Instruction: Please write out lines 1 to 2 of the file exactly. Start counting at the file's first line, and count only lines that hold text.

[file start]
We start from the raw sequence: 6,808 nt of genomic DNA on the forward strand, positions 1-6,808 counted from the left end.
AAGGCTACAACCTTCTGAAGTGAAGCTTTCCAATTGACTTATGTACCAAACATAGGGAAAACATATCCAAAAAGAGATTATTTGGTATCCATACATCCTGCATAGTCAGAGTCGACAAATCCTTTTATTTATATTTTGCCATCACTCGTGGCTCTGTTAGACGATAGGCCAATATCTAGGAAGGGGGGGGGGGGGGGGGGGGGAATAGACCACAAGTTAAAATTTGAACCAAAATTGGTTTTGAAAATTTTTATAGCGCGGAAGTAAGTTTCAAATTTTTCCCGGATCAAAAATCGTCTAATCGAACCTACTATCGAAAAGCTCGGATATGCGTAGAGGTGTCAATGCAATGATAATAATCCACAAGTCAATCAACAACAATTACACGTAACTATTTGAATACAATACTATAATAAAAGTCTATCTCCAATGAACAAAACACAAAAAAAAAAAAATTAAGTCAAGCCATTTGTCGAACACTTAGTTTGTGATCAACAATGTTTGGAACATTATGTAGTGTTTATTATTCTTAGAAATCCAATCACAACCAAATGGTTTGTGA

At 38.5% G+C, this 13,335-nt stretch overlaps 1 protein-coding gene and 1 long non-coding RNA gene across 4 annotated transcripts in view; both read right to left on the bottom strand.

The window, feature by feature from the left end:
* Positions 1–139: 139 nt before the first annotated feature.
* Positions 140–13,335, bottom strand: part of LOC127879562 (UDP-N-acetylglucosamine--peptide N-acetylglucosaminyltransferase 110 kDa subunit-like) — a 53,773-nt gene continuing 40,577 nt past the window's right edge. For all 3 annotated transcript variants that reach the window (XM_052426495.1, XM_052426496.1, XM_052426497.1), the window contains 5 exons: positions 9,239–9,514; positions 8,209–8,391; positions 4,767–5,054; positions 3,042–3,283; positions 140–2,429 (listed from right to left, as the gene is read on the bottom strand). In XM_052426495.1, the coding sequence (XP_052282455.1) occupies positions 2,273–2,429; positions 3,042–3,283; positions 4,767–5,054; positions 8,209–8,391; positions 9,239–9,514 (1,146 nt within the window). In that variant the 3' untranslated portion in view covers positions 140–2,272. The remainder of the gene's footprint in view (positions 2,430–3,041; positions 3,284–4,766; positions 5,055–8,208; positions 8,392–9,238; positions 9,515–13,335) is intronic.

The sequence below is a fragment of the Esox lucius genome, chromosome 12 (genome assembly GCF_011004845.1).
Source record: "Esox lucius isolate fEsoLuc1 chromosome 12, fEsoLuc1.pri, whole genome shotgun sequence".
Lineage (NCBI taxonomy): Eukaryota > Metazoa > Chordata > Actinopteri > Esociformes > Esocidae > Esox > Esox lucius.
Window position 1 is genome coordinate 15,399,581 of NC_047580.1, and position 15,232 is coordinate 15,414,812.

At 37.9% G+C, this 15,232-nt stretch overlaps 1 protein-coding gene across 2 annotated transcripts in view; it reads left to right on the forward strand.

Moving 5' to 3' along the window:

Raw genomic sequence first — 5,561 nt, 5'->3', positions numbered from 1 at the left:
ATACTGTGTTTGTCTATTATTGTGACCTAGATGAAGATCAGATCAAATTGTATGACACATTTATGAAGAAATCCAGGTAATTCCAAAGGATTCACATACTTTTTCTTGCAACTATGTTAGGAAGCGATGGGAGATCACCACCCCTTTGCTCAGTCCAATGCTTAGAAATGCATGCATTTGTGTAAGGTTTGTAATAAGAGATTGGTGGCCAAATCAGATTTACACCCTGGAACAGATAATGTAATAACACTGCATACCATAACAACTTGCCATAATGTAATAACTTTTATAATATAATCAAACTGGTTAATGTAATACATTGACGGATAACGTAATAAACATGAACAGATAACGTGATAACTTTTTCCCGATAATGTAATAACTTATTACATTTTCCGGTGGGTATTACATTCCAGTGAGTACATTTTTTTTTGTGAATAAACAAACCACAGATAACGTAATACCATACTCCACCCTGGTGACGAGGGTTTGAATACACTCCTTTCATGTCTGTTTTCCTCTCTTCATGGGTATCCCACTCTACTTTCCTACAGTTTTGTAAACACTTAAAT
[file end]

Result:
We start from the raw sequence: 6,808 nt of genomic DNA on the forward strand, positions 1-6,808 counted from the left end.
AAGGCTACAACCTTCTGAAGTGAAGCTTTCCAATTGACTTATGTACCAAACATAGGGAAAACATATCCAAAAAGAGATTATTTGGTATCCATACATCCTGCATAGTCAGAGTCGACAAATCCTTTTATTTATATTTTGCCATCACTCGTGGCTCTGTTAGACGATAGGCCAATATCTAGGAAGGGGGGGGGGGGGGGGGGGGGAATAGACCACAAGTTAAAATTTGAACCAAAATTGGTTTTGAAAATTTTTATAGCGCGGAAGTAAGTTTCAAATTTTTCCCGGATCAAAAATCGTCTAATCGAACCTACTATCGAAAAGCTCGGATATGCGTAGAGGTGTCAATGCAATGATAATAATCCACAAGTCAATCAACAACAATTACACGTAACTATTTGAATACAATACTATAATAAAAGTCTATCTCCAATGAACAAAACACAAAAAAAAAAAAATTAAGTCAAGCCATTTGTCGAACACTTAGTTTGTGATCAACAATGTTTGGAACATTATGTAGTGTTTATTATTCTTAGAAATCCAATCACAACCAAATGGTTTGTGA